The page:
ICBC Law

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Gas Station Found Liable for Slip and Fall on Ice; $40,000 Non-Pecs for Dislocated Kneecap

Reasons for judgement were released this week dealing with fault and damages arising from a slip and fall incident at a North Vancouver gas station.

In this week’s case (Foley v. Imperial Oil Limited) the Plaintiff, an insurance adjuster for ICBC, slipped and fell on ice located near a car wash at an Esso Station in North Vancouver.   He suffered various injuries, the most serious being a dislocated knee.  He claimed the Defendants were liable for his injuries and sued for damages.  The Defendants disagreed arguing that they took reasonable care to keep the area clear of ice.

Mr. Justice MacKenzie agreed with the Plaintiff and found the Defendant responsible for the incident.  The evidence showed that when cars left the car wash water would drip down and sometimes freeze causing ice.  The Court found that the Defendant did not take adequate steps to warn of this known hazard.  In finding the gas station at fault the Court reasoned as follows:

[69] The defendants maintained no regular patrol for ice, but left the frequency of patrol for ice to the employees. Mr. Morrow testified that when he did patrol, he occasionally found ice, and then he would apply fresh salt. So the presence of ice would move him to reapply salt. This indicates either that he was not salting enough, or the defendants were not sufficiently addressing the problem. Both Mr. Morrow and Mr. Christian knew that dripping water from cars would wash the salt away.

[70] In short, the washing away of salt by the water dripping from cars leaving the car wash bay, and then freezing, constituted an unusual hazard of which the defendants were aware, but the plaintiff was not. Mr. Morrow knew the ice was hard to see, particularly if it was clear, and covered by water dripping from cars. He saw the ice on which the plaintiff slipped and it was covered by water. Therefore, it was hard to see.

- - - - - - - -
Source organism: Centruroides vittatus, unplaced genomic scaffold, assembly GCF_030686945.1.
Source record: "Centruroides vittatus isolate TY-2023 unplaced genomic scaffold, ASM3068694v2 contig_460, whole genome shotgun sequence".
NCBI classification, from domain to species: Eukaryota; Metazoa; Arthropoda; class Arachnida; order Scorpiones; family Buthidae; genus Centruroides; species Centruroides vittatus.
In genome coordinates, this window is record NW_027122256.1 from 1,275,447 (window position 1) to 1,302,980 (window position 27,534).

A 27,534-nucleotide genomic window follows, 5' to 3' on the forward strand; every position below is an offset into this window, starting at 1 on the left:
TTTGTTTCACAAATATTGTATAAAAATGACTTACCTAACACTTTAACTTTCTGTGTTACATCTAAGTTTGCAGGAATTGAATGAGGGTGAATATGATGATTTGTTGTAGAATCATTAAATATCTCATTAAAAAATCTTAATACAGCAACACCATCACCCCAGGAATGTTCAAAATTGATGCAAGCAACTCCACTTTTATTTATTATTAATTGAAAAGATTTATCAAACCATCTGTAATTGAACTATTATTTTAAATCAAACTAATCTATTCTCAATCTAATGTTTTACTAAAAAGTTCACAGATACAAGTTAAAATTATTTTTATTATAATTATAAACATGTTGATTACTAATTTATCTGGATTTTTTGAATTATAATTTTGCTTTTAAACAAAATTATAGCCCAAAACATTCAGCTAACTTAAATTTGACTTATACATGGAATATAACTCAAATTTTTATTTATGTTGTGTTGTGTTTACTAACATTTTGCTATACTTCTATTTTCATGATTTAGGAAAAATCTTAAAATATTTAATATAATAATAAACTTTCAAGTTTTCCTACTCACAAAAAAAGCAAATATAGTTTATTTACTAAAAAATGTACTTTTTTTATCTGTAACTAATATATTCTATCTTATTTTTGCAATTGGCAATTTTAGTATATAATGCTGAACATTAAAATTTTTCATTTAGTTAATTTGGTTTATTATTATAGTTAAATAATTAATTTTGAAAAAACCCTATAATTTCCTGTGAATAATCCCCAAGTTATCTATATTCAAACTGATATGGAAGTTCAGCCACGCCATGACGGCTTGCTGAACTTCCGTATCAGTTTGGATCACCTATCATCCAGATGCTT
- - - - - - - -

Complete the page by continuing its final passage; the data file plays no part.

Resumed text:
[71] The defendants did nothing to warn users of the car wash about the risk of ice. They could easily have put out the orange warning cones that conventionally alert people to risk, or posted readily visible signs warning of the risk of ice. The expense would have been minimal. They could also have improved the drainage to avoid the washing away of the salt, or closed the car wash, as they had done on a couple of occasions before when it was cold enough for ice to form at the known area of risk. The patrol for ice, and salting could have been more frequent.

[72] In MacLeod v. Yong, [1997] B.C.J. No. 2108 (S.C.) at para. 8, Mr. Justice Burnyeat listed a series of factors that are relevant in considering whether an occupier has fulfilled the duty imposed by s. 3 of the Occupiers Liability Act. These factors include “whether an unusual danger was present, whether a warning had been provided to the plaintiff, the ease or difficulty and the expense with which the unusual danger could have been remedied, and any prior record of safe usage of the premises by others or by the plaintiff.”